West Bay: at the West Bay MLA office (UDP) and Independent Minister, Tara Rivers, the MLA Office at Centennial Towers, 2nd floor, and at the WB Post Office.

Seven Mile Beach: at the 7 Mile Beach Post Office.

Bodden Town: at the PPM District offices in Savannah and the Bodden Town and Savannah Post Offices.

North Side: at the NS Post Office and the MLA Office of Ezzard Miller.

East End: at the EE Post Office and also MLA Office of Arden McLean.

George R. Ebanks- Petition Organizer 345-322-9369
Stanley Hill- GT Member 345-916-6333
Jeannine Thompson- GT Member 345-926-6551
Matthew Leslie- GT Member 345-917-3027
Denver Douglas- GT Member 345-916-7027
Tamara Pesic- GT Member 345-916-8580
David Miller- GT Member 345-926-3918
Chester Watler- BT Member 345-916-1529
Eddie Powell- BT Member 345-916-4050
Quincy Brown- C/Brac Member 345-924-8446
Elvis McKeever- C/Brac Member 345-916-1377
Charles Whittaker- West Bay Member 345-923-5122
Jean-Eric “Notch” Smith- WB Member 345-929-8646
Yusuf Farouk- EE/ NS Member 345-939-4728
Dennis Connor- EE Member 345-916-7188

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Comments (35)

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  1. Anonymous says:

    This government appears hell-bent on destroying enterprise, small businesses and Joe Average with its spiteful policies, excessive regulation, endless paperwork and high cost of living.
    They are either too arrogant or blind to think that this can continue. They have obviously thrown their bibles away, but I can assure them that the cries of the people have reached the ears of the Lord of the Sabaoth. Not long now. Hold tight everyone, this is going to be a rough ride.

  2. Anonymous says:

    Don’t hold your breath waiting for the HONOURABLE (not) Tibbetts to get off his ample behind and help his people. In all the years this useless snoozer has been warming his seat in gubermint, what EXACTLY has he done? I will tell you. NOTHING, and this won’t be any different. Tired of these Lodge dudes. Just watch what he does(n’t).

    • Kurt Kurtdashian says:

      Whoa there sonny. Hear me now. I say all a that to say this. Give him time. He is still toiling away on the new speed limit signs for Sound Way.

  3. Anonymous says:

    Hurray lower gas prices. It’s long overdue Z something called punitive fines should be discussed for past wrongs. Need to get the prices down fast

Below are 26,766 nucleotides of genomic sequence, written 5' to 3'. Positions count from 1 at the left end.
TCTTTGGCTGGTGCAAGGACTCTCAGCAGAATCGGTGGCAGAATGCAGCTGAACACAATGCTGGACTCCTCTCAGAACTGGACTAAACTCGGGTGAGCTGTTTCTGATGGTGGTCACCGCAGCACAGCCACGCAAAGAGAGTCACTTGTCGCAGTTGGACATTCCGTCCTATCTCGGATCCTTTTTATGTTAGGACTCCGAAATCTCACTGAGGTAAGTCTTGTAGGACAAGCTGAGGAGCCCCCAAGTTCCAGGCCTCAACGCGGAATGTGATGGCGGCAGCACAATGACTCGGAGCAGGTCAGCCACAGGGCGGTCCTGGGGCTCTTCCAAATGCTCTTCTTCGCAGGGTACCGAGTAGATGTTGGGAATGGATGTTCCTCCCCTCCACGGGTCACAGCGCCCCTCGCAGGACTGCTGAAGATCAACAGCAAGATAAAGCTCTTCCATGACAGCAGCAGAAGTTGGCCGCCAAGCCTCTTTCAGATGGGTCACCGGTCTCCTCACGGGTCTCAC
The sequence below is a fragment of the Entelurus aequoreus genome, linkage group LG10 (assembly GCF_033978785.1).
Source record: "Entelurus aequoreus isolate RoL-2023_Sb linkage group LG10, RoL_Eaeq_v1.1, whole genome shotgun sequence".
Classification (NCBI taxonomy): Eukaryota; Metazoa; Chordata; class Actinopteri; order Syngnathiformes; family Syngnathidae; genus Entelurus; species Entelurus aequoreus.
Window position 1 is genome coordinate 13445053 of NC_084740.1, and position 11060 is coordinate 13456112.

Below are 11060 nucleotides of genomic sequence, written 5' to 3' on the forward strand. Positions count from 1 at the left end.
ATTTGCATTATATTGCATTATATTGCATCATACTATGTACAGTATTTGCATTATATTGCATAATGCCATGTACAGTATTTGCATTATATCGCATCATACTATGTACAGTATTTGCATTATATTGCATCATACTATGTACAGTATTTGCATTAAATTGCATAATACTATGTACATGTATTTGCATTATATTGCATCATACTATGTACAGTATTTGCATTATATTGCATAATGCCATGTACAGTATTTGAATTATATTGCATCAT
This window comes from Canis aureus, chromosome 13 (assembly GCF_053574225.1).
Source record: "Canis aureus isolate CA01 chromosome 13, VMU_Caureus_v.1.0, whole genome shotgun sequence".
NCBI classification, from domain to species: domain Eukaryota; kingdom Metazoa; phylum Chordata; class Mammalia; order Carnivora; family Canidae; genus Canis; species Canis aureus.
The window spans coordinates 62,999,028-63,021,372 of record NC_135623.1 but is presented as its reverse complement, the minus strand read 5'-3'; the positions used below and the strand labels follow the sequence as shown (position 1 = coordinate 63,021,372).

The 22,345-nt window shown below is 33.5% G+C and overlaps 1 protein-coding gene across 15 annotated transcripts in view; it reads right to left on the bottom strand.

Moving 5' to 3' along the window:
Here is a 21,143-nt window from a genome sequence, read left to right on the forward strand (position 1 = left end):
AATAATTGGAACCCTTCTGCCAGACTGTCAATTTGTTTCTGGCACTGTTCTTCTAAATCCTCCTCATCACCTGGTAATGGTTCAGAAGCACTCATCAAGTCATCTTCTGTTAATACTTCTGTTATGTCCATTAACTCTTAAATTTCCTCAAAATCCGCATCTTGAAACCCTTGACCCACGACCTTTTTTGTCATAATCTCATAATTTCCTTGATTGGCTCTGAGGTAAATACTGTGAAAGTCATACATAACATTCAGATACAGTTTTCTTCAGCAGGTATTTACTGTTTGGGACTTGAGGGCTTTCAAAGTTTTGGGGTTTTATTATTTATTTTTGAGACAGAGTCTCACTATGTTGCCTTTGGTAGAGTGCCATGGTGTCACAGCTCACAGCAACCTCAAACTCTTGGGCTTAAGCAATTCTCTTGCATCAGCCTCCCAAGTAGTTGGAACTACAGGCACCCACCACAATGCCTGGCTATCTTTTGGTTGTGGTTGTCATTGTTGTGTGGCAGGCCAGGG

4. Haranguer says:

    Sol and Rubis together Are clearing at least 100 million dollars extortion money on us over and above what is the normal profit of 15% for gas distribution companies, at least a dollar per gallon for every gallon of fuel that comes into this country, and those idiots who we call our leaders cannot see that! Fix it for Christ sake.

  5. Anonymous says:

    Agree that prices across the board should be looked into. We need a movement like how the Americans are getting fed up with establishment politicians while the rich and lobbyist get richer the poor is getting poorer. They tell us that we should buy locally and to my disbelief a small, very small bottle coconut water is almost $3.50 and it is not imported! Like telecoms CUC should be liberalized.

  6. Anonymous says:

    Any demand for fuel legislation change should be reasonable and linked specifically to USA EIA refined product prices (eg. NYMEX New York Harbor Reformulated RBOB Regular Gasoline Future or other wholesale pricing standard) and not to generic crude future prices. We don’t put WTI or Brent in our cars. This should include an actionable template for the LA, including some kind of transparent pricing record. I’d also like to see the Fuel Inspectorate’s remit expanded to include ongoing annual supervision and annual certification of quality at each retail pump and subterranean holding tanks.

  7. Fed up too says:

    One measure taken when this government was last in power, was to require each retail station to display signs showing the price they were selling gasoline and diesel.

    Maybe we should approach this a different way. As the general public, we should pool together and try to only support the gas station that is selling the fuel at the lowest price in our respective districts. Sooner or later, the gas station that is not getting any business will be forced to lower their prices to get customers back.

    If it is that the retailers can no better do because the bulk sellers are selling to them at a high price, the pressure will go back up the supply chain and it will hit and impact the players more-so than a march.

    As consumers, we have a lot more power than we know, we just have to wield it effectively.

    If you are dead set on an overt expression of dissatisfaction, I would suggest you check the petroleum inspectorates’s website, see which station is selling fuel for the highest price, and go protest in front of it.